The risk appetite sets out the level of risk that the NHSCFA is willing to accept. Managers and Team Leads in the organisation are expected to use this to guide their decision making. This is set out in the NHSCFA Risk Appetite Statement.
The risk appetite of the NHSCFA represents the organisation’s decision on the appropriate exposure to risk that it will accept in order to deliver its strategic objectives.
It is the responsibility of the Board, the Audit, Risk & Assurance Committee (ARAC) and the SMT to ensure that lines of defence are appropriately reflected in the organisation’s risk management processes. Together they have collective responsibility and accountability for setting the organisation’s objectives, defining the strategies to achieve those objectives and the establishment of governance structures and processes to best manage the risks in accomplishing them.
The ‘three lines of defence’ model (see Fig 8) distinguishes the three functions involved in effective risk management:
FIRST LINE - SMT and LT will be responsible for maintaining effective internal controls to ensure the achievement of KPIs, quality control and the ongoing review of objectives on a day-to-day basis.
SECOND LINE - Functional oversight may be provided by a variety of sources such as the Board, the DHSC Sponsor, SMT or Finance & Corporate Governance Unit. They will monitor the effectiveness of the risk management and mitigating practices employed to address the identified risks throughout the organisation.
THIRD LINE - This is provided by a number of independent review sources such as the National Audit Office, the Government Internal Audit Agency, or DHSC. This independent review provides assurance on the effectiveness of the organisation’s governance, risk management and internal controls, including the manner in which the ‘First’ and ‘Second’ lines of defence achieve risk management and control objectives.
|First Line of Defence: Management control and reporting||Second Line of defence: Functional Oversight / Governance||Third Line of Defence: Independent Review /Assurance /Regulatory oversight|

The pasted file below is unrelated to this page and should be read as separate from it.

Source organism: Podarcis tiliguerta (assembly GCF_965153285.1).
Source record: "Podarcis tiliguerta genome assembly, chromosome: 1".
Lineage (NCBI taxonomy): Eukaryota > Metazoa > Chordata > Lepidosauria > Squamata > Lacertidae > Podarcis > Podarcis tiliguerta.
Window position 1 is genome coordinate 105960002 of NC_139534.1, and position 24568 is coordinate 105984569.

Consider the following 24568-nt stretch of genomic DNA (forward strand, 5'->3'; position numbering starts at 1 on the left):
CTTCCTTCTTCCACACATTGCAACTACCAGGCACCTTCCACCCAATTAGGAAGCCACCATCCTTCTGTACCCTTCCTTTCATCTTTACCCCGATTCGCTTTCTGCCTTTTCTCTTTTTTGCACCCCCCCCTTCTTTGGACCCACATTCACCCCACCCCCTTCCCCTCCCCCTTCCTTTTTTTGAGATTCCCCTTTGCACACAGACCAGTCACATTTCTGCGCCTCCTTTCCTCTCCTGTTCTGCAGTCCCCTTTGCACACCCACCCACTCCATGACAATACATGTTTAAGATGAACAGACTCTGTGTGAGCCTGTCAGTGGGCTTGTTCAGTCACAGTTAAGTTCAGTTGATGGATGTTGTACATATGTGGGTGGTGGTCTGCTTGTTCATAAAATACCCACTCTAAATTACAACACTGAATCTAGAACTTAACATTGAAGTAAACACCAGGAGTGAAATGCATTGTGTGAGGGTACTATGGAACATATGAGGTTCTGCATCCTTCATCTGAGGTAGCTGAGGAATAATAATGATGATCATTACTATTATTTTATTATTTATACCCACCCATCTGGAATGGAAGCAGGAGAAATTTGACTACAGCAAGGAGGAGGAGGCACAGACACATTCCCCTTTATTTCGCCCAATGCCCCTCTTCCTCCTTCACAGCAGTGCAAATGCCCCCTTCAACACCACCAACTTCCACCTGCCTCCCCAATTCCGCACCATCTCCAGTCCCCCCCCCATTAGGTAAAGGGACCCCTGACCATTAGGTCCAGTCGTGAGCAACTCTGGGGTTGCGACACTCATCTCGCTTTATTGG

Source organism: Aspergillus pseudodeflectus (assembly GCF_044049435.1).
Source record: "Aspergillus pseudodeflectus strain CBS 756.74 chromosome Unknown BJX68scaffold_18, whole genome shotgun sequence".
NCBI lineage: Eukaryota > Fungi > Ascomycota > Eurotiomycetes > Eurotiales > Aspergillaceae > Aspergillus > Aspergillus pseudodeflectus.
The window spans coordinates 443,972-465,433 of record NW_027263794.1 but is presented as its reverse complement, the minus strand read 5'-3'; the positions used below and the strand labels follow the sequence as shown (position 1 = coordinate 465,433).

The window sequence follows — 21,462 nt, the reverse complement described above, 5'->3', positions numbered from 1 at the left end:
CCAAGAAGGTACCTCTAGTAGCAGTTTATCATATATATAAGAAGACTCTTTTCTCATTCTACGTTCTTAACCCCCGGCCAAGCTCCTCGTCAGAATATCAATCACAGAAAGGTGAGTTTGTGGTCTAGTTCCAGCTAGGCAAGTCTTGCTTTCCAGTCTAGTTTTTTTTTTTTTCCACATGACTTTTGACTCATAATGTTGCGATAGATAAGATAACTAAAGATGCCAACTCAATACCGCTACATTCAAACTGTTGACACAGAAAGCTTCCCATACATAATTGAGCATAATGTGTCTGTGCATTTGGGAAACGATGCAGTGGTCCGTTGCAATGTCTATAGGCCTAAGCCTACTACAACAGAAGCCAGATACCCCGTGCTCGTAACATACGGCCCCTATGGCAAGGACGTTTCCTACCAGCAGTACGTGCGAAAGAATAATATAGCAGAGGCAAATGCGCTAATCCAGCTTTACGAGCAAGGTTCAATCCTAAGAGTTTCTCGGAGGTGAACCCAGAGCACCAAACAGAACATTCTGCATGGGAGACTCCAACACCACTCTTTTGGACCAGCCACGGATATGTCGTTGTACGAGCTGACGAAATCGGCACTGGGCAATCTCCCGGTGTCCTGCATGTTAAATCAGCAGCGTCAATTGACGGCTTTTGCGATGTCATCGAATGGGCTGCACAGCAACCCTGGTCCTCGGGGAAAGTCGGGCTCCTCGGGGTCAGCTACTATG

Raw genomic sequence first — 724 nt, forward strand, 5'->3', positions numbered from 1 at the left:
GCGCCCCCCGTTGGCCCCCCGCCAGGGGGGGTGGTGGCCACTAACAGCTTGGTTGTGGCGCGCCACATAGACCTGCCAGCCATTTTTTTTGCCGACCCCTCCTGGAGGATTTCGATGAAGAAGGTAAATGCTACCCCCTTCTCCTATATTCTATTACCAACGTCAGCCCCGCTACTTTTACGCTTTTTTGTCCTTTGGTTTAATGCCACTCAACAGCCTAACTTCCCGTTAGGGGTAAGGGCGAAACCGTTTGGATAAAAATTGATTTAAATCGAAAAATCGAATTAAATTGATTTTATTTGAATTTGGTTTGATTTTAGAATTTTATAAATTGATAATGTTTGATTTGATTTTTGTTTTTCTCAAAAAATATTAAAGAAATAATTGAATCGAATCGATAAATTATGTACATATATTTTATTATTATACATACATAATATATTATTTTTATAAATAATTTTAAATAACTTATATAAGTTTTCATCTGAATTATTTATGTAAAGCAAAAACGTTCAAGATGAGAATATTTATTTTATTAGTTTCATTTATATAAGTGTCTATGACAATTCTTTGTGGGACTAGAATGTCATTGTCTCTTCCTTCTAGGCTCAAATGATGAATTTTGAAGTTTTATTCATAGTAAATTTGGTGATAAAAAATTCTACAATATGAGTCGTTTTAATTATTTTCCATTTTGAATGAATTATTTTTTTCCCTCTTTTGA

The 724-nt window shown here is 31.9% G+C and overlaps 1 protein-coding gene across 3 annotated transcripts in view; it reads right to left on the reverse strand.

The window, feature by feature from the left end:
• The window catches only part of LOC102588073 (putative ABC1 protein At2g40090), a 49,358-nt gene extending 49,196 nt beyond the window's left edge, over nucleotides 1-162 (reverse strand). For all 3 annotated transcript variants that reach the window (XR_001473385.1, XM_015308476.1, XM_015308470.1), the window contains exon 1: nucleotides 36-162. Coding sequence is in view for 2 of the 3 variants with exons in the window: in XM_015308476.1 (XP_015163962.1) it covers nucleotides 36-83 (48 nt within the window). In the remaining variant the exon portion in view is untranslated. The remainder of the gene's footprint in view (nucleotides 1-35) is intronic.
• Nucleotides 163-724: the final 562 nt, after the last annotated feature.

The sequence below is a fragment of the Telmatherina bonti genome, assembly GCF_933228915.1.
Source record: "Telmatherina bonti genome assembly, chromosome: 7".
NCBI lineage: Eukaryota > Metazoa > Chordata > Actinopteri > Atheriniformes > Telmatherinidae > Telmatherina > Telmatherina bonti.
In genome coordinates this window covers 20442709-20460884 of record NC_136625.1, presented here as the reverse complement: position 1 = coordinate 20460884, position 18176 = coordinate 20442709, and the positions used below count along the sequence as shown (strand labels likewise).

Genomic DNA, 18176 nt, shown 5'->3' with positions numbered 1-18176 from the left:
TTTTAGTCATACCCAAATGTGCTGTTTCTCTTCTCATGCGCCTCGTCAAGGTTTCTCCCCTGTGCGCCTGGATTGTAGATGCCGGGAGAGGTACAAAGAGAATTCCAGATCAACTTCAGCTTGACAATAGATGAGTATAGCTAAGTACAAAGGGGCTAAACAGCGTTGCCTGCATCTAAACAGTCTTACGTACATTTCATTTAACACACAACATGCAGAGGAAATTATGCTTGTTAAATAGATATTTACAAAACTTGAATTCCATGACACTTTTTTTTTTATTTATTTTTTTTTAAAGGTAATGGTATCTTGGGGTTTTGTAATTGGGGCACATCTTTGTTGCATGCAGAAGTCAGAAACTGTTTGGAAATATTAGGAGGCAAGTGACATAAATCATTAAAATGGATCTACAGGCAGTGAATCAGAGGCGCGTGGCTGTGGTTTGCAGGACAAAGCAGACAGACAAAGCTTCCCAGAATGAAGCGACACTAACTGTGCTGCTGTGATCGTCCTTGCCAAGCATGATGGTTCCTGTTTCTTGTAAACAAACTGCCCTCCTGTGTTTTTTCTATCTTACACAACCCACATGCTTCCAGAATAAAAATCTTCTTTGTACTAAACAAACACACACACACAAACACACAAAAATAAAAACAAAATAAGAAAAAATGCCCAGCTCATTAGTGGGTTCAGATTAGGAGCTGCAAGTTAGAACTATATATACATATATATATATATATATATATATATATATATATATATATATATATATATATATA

|Management Review||CFA Board (initial review)||CFA Board|
|KPIs||DHSC Sponsor(initial review)||Audit & risk Committee|
|Training||LT||Department of Health|
|Ongoing Review and Objectives||FCG||DH Sponsor|
|System Controls||Performance & Assurance panels||NAO|
|Segregation and Access Controls||Internal Governance & Assurance||GIAA|
|Policies / Procedures||IT strategy group||Cabinet office|
|Workforce Planning||Security forum||Third party assurance|
|Operational Risk Management||Assurance framework & BAF report||Accreditations|
|Exception Reporting||Counter Fraud & security management workplans|
NHSCFA uses a standard 5x5 risk scoring matrix (see above) for assessing the impact and likelihood of identified risks. The SMT, Board and the ARAC have responsibility for monitoring and reviewing all risks scored outside of the organisation’s tolerance threshold and taking appropriate action.
Any risks rated at or above the minimum score are reported to the Business Unit Leads on a monthly basis. A risk score of (9+) is treated as a trigger for a discussion at the LT meeting, together with the Corporate Board Secretary and the Risk Management Lead, to determine whether the risk score is justified. Any operational risks considered to be correctly rated and identified as scoring 12+ will be escalated to the Risk Register Review Group (RRRG) to consider whether it should be classified as a corporate risk. The RRRG also reviews strategic and corporate risks, discussing recommendations to SMT for action.
Before going on to explain how we respond to risk it is worthwhile noting one further question which we must consider. That is:
Do we face risks which are interlinked or capable of interacting with one another thus generating an aggregate exposure?
How we decide to prioritise the order in which we deal with each risk is largely down to the scoring we have accorded to it, together with the urgency of the action required.
Through the organisational risk register, decision makers should possess sufficient information in sufficient detail to enable them to work out which risks need to be addressed and the priority for doing so.
Prioritising risk is very much allied to our intended response to each risk or opportunity. Resources are finite and this will also have an immense bearing on how we prioritise our responses.
As part of the risk assessment process, each identified risk should undergo a three-stage evaluation:
‘Inherent’ - firstly, review as though there were no controls in place or the proposed controls in place are failing; then
Residual - assume adequate controls are in place and are operating effectively; and now